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ROLE TRANSFORMATION. Key Elements to Successfully Shifting from Being a Client to Becoming a Staff Member Presenter: Cynthia Smith, CAC/CPSS, Aiken Barnwell Mental Health Center. Objectives. The learning objectives for CPSS’s are:

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Role transformation

ROLE TRANSFORMATION

Key Elements to Successfully Shifting from Being a Client to Becoming a Staff Member

Presenter: Cynthia Smith, CAC/CPSS, Aiken Barnwell Mental Health Center


Objectives
Objectives

The learning objectives for CPSS’s are:

  • To understand the benefits seeking services from outside the mental health center

  • To develop a framework for setting personal and work boundaries

  • Developing an “Work” vocabulary

  • Key Components for Maintaining Your Recovery


History of clients as employees at scdmh
History of Clients as Employees at SCDMH

Hiring “clients” or self-identified employees

began as an empowerment initiative to bring

current or former users of mental health

services to the management tables of

mental health systems as planners, policy-

makers, program evaluators, community

educators, and service providers.


Two types of self identified client employees
Two Types of Self-identified Client Employees

  • Client Affairs Coordinators are internal agents of change who voice the client perspective during key meetings and policy sessions.

  • Certified Peer Support Specialists are persons who have successfully demonstrated their own efforts at self-directed recovery and who provide recovery skill building services to clients.


Cpss employment challenge
CPSS Employment Challenge

One of the toughest

moves for some peer

support specialists to

make is the shift from

the client to the provider

role.

staff

client


Why is it a challenge
WHY Is It A Challenge?

Because staff may still look

at you as a “client” and clients

may see you as “staff”.

They both may do this without

understanding that you did or

still do receive mental health

services.


Employment service policy
Employment – Service Policy

Although there is not a SCDMH departmental policy that states you cannot work where you receive services, many centers have adopted policies that does not allow this to happen.

  • It is NOT a good idea to work where you receive

    services for several reasons.


Reasons for seeking services elsewhere
Reasons for Seeking Services Elsewhere

  • Allows you to identify

    yourself as a staff member

    at the agency you work

    and be treated accordingly.


Reasons for seeking services elsewhere1
Reasons for Seeking Services Elsewhere

2. Allows you to keep personal and

professional life separate.

If you receive services where you work,

your personal information is available and

may be known to staff.

Receiving services outside the agency

allows you to keep your personal business

private.


Reasons for seeking services elsewhere2
Reasons for Seeking Services Elsewhere

  • Ethics and policies become

    difficult to enforce and are blurred.

    As a client you are entitle to all services

    and guidelines as any other client;

    however, as a staff member you have to

    abide by the policies and procedures of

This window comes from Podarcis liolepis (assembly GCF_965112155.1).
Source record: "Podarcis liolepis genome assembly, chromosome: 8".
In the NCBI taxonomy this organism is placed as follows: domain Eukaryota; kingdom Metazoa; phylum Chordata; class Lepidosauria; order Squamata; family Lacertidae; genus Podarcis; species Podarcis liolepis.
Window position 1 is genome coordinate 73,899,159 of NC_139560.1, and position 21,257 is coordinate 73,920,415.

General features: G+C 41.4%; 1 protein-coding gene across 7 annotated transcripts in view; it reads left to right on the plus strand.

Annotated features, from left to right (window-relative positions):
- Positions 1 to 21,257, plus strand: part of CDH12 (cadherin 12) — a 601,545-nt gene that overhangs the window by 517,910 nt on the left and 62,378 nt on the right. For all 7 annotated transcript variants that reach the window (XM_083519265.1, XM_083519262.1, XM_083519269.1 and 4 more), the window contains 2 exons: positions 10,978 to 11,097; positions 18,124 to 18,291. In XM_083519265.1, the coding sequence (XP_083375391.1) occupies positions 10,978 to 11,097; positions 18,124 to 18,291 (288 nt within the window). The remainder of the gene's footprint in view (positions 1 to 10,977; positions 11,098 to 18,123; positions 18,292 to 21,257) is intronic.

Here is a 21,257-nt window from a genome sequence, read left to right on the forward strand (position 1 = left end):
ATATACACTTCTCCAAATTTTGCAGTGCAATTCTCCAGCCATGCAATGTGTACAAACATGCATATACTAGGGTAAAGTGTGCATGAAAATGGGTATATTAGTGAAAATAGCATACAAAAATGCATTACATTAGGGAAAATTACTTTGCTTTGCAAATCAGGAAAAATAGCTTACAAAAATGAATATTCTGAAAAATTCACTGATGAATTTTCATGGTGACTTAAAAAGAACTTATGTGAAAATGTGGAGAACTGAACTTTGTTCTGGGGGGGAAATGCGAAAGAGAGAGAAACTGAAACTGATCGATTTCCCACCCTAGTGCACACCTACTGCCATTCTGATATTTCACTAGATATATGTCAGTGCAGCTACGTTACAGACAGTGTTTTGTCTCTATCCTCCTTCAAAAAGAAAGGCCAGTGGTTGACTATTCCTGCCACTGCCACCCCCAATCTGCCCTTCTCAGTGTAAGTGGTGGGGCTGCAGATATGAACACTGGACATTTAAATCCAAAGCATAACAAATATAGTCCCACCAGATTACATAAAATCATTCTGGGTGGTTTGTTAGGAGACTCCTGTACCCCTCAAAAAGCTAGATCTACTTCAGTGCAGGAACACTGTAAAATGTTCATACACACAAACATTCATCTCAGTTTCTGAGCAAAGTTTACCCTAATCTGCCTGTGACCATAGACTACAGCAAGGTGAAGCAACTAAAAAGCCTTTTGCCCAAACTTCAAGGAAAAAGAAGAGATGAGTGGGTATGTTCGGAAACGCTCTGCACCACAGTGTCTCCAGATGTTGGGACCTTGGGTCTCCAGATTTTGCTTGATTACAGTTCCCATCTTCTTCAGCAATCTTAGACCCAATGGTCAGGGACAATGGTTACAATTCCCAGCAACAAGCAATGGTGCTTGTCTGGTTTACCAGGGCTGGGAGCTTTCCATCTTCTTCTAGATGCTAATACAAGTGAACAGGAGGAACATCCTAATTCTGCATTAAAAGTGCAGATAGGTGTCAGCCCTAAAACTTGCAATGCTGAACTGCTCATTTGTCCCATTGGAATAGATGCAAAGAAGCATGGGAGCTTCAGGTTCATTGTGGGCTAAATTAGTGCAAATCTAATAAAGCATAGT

all DMH staff.

  • This can become a gray area.


Reasons for seeking services elsewhere3
Reasons for Seeking Services Elsewhere

  • Returning to “client role” in the event

    employment does not work out.

    In the event employment does not work out the transition

    back to the client role can extremely difficult and

    awkward.

  • You now know private information about

    your peers and staff.



Boundaries some key points
Boundaries: Some Key Points

  • Your recovery expertise and experience

    got you where you are today.

  • Using them to demonstrate a broad

    point or recovery concept is an appropriate

    use of your experience.


Five ways you can minimize problems
Five Ways You Can Minimize Problems

  • Don’t bring up personal questions about your

    illness, symptoms or medications.

  • Develop a crisis plan or recovery plan.

  • Develop a strong support system.

  • Continue to use the recovery tools you learned

    in treatment.

  • Continue with your treatment if needed.


Boundaries your job
Boundaries & Your Job

Remember you are a

role model for the clients,

helping them to discover

recovery tools they can use

to move forward in their

personal recovery.


Boundaries for all employees
Boundaries for All Employees

Employees should

not discuss their

personal problems

with clients.


Boundaries clients
Boundaries & Clients

Sharing your recovery experience does not

include giving out information about your:

  • Medications

  • Personal Telephone/Cell Phone Numbers

  • Home Address

  • Personal Family Issues or Problems


More on medications
More on Medications…

Never make jokes about your medications

Statements such as “ I should

have doubled up on my meds

today” or “ Excuse me today I

forgot my medication”… may be

taken seriously by staff and/or

clients and can “blow-up” on

you.

OOPS!


Your medications
Your Medications…

NEVER use your medication

or symptoms as an excuse at

work.

NEVER allow anyone else the

opportunity to use them

against either!

STOP


Boundaries all employees clients
Boundaries: All Employees & Clients

You never have the

right to give out the

personal, private

information of other

employees including

other CPSS’s.

Phone

Address

Personal Information


Danger of breaking boundaries
Danger of Breaking Boundaries

Seeing you as a

“buddy”, can damage

the therapeutic

relationship because

you may no longer be

seen as part of

the treatment team.


Boundaries supervision
Boundaries & Supervision

And Now A Word From The Supervisors


Boundaries supervision1
Boundaries & Supervision